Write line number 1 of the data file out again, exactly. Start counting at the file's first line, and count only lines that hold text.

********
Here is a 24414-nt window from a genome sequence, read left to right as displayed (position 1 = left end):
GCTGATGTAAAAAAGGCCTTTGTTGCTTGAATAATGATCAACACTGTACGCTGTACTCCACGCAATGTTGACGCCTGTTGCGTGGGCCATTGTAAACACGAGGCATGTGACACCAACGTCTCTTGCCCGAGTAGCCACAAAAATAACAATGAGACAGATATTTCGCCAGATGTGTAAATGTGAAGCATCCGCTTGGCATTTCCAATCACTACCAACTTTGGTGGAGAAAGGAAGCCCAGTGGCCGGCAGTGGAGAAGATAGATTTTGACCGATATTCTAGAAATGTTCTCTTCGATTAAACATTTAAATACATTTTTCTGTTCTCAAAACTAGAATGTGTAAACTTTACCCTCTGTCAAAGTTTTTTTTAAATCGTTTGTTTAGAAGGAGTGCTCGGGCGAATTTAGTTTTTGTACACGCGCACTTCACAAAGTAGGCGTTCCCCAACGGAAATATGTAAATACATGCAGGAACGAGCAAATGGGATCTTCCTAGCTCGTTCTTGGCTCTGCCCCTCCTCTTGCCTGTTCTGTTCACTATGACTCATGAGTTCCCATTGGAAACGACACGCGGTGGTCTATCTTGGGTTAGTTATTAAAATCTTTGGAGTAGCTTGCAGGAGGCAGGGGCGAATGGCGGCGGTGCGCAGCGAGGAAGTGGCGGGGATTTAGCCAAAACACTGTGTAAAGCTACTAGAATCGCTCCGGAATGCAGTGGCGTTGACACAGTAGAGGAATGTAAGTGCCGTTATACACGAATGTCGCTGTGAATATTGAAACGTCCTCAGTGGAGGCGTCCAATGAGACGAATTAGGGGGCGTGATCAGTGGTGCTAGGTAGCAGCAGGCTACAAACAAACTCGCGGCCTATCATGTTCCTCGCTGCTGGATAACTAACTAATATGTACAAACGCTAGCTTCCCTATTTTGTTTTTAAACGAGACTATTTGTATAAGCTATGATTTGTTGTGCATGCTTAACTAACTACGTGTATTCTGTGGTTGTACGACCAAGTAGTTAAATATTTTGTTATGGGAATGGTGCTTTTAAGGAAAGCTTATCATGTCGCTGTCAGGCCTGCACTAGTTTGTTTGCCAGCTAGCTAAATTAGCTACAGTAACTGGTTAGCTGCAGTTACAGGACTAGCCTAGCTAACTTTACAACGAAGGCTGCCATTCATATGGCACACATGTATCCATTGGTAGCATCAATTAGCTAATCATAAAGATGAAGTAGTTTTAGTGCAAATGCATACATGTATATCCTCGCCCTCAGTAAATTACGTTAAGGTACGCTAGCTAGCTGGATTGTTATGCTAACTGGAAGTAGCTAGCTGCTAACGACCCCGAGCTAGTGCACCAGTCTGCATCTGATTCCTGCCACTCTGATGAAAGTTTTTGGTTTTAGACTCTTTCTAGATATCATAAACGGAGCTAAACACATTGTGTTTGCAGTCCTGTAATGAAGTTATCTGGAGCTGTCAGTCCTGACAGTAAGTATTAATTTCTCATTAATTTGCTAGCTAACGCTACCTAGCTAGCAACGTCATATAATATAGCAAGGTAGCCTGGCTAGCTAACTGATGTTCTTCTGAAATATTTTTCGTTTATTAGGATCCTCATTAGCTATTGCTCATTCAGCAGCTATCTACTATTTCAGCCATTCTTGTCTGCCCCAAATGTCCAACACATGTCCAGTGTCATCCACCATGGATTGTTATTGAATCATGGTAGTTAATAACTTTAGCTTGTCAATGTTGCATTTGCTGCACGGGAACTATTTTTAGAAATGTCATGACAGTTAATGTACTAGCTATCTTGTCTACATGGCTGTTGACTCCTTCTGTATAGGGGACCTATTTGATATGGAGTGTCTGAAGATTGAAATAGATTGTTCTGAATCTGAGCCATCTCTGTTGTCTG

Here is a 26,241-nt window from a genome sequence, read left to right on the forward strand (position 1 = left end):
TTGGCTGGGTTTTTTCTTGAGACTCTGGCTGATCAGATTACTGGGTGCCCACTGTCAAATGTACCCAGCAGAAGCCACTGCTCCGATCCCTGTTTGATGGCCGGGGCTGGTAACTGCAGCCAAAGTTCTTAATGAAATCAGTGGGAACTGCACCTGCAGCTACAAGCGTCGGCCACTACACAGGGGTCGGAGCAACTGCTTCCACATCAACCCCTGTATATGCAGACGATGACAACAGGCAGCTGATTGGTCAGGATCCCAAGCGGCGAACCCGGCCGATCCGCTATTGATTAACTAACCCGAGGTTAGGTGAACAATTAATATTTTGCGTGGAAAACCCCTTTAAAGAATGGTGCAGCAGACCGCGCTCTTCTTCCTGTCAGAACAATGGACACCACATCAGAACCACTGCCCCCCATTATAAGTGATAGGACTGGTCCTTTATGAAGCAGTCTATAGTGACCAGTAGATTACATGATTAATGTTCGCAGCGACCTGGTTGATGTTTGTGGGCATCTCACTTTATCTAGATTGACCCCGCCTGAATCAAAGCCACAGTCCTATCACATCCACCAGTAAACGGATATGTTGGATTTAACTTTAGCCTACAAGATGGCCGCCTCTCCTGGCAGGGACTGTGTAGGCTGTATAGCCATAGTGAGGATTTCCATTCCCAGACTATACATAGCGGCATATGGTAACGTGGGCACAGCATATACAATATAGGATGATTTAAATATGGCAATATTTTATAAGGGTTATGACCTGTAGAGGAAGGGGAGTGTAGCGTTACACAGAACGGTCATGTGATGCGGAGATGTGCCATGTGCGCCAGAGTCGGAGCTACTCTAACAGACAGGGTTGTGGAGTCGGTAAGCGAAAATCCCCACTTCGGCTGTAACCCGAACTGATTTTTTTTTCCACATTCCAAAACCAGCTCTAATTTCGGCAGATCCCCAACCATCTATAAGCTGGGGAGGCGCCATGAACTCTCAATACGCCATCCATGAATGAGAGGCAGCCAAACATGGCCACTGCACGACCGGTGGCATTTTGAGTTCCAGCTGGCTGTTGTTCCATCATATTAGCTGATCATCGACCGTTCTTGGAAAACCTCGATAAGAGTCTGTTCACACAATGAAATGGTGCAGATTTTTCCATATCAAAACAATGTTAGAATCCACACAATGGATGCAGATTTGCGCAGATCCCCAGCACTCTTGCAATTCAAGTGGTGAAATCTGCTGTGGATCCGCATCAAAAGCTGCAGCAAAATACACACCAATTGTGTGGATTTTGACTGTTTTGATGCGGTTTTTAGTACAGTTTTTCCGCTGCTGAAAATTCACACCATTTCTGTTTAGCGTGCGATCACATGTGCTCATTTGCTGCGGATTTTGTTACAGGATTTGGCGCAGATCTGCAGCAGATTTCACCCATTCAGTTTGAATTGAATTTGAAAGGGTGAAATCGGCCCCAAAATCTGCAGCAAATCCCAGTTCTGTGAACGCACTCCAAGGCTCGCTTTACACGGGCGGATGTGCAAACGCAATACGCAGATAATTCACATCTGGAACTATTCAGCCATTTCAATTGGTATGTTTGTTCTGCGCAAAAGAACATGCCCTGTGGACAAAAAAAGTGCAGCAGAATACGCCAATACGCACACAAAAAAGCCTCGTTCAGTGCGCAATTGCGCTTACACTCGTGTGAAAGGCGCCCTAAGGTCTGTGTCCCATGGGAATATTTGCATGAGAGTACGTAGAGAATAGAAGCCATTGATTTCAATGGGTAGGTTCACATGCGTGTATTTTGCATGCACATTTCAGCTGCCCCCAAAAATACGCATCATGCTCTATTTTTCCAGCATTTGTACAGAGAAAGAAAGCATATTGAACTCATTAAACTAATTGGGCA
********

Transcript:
Here is a 24414-nt window from a genome sequence, read left to right as displayed (position 1 = left end):